SEMI Silicon Valley Lunch Forum

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Semiconductor Sales Up 9.8 Percent in 2006: On Track to Reach $300 Billion by 2008
-- Short Term Concerns Include Inventories, Consumer Spending --

San Jose, Calif., August 24, 2006 – Semiconductor device sales will grow about 9.8 percent this year and are on track to exceed $300 billion by 2008, according to a speaker at the SEMI Silicon Valley Lunch Forum yesterday.

Held quarterly, the SEMI Silicon Valley Lunch Forums provide a venue for industry leaders and analysts to deliver up-to-date trends and data to SEMI members and their guests.

Doug Andrey, analyst with the Semiconductor Industry Association, said the key growth driver for semiconductors continues to be cell phones, expected to grow 20 percent this year in unit terms. One of the fastest growing product sectors is digital TVs, forecasted to grow 52 percent this year. Personal computers will experience 10 to 12 percent unit growth.

Andrey pointed out that for the first time, the market is experiencing strong year-on-year growth in DRAMs, but weak microprocessor sales growth. This was largely due to declining ASPs driven by price wars between Intel and Advanced Micro Devices. “Overall the industry is healthy but you will see diffferent results depending on what sector you are in,” said Andrey.

Andrey quoted iSuppli data that showed inventory levels increased by $2 billion in Q2 this year. However, the current inventory levels are only 10 percent of levels in the bubble year of 2000.

Capacity utilization increased from about 89 percent in Q1 to 92 percent in Q2. “Major foundries have come out with guidance that their utilization will decline in the third quarter. At the same time some of the major IDMs say that their utilization will increase. So there is likely to be a slight increase in the third quarter,” said Andrey.

Going forward, macro economic indicators such as rising oil prices, a slowdown in housing sales and a dramatic fall off in home equity extraction rates were concerns, according to Carl Johnson, president of Infrastructure.

“If the housing market stalls, then consumer spending will be adversely affected,” he said. “These macro events will have a big, big impact on what happens in the future. We’ve been through housing cycles before…but it means that you have to adjust your strategy accordingly.”

Meantime, the industry was “more or less still making money…but there are some clouds on the horizon,” according to Risto Puhakka, an analyst with VLSI Research, which sees semiconductors growing at 9 percent this year to $248 billion, with 5 percent growth for 2007.

Equipment sales should grow 23 percent in 2006 to $63 billion, and decline by 3 percent next year. The flat panel display sector will enjoy stronger growth, according to VLSI Research. FPD equipment sales are expected to rise 16 percent in 2006 and 14 percent next year.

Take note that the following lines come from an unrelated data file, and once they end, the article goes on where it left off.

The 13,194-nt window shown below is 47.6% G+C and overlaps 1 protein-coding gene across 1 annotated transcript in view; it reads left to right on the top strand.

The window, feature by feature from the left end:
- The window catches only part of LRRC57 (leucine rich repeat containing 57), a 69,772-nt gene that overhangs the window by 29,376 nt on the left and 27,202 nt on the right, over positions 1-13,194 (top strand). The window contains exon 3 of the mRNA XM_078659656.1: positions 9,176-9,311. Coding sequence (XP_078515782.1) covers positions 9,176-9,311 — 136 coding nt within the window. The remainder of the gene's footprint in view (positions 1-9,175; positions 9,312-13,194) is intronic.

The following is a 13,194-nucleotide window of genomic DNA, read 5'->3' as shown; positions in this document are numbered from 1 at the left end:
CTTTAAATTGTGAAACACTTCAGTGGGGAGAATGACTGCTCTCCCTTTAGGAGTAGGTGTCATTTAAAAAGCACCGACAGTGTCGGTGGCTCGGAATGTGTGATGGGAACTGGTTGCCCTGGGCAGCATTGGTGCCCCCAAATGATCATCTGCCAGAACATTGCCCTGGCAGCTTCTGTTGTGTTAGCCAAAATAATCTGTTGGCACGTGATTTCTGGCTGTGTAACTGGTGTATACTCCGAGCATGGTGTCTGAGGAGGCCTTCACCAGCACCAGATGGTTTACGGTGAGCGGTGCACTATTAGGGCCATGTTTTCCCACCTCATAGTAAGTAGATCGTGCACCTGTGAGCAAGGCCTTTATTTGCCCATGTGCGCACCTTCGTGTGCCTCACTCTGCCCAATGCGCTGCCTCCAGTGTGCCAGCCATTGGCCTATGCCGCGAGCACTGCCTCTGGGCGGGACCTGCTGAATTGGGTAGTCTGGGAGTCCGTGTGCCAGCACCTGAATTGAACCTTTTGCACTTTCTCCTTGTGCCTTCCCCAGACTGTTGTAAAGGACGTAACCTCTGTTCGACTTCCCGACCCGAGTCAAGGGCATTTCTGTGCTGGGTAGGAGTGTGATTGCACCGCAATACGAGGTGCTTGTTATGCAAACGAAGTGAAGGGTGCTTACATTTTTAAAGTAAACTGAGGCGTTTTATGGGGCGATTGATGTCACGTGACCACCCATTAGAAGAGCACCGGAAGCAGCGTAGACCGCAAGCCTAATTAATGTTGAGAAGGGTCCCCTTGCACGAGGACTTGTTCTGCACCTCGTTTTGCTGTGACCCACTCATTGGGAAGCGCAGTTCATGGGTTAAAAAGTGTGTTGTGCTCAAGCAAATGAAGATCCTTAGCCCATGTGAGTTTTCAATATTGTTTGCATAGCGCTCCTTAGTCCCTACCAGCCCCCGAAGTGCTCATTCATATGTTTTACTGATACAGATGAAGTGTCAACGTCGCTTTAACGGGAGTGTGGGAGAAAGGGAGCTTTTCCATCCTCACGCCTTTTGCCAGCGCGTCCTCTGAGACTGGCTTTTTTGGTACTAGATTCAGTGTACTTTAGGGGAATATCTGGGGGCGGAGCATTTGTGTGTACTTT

Puhakka said that although inventories are rising, so are semiconductor sales. “We don't expect major problems coming up in inventory levels,” he said.

It’s a different matter for capacity utilization. “We are getting a lot more capacity in place and that will result in declining utilization rates,” said Puhakka. While the ratio will spike for the Christmas season, it’s expected to decline below 90 percent levels by the end of the year, according to VLSI Research.

Bob Johnson, an analyst with Gartner Dataquest, said the device industry can look forward to several years of moderate growth. “It’s a fairly lazy growth curve in historical terms. Going forward this is the type of picture we will have to get used to; roughly high single digit, low double digit growth,” he said.

The semiconductor equipment market was given a boost earlier this year when memory players decided to “invest like there was no tomorrow”, according to Johnson. Memory will account for more than 40 percent of capex in the three years from 2005 to 2007. “It is providing a tremendous boost to the industry right now, but that train is not going to keep rolling that fast forever,” he warned.

Gartner Dataquest forecasts that capex spending growth in 2006 will be in the range of 15 to 16 percent. Johnson was somewhat concerned about the inventory build up, noting that he doesn’t see a lot of actions to correct inventories. “This looks a lot like 2004. The inventory going up in 2004 led directly to softness in the equipment market in 2005,” he said.

John Housley, a consultant with Techcet, provided an overview on the materials market. Semiconductor materials were expected to grow 8 percent this year to reach $35 billion. Of that, the front end materials market (excluding silicon) will account for $10.7 billion. He noted that the indirect materials market was huge, estimated at $5 billion. This included products such as quartz, graphite and filters.

Housley said he was concerned about the “confrontational model” that has developed between materials suppliers and IDMs. “If they are very fortunate, they go back to the IDM with a product and [the IDM] will say, ‘I like it, it’s great. We are putting it on our roadmap and we’re going to buy our first volume from you in 7 or 8 years.’ For materials suppliers that’s a model that doesn’t work so good,” said Housley

SEMI is a global industry association serving companies that provide equipment, materials and services used to manufacture semiconductors, displays, nano-scaled structures, micro-electromechanical systems (MEMS) and related technologies. SEMI maintains offices in Austin, Beijing, Brussels, Hsinchu, Moscow, San Jose (Calif.), Seoul, Shanghai, Singapore, Tokyo and Washington, D.C. For more information, visit


Scott Smith/SEMI
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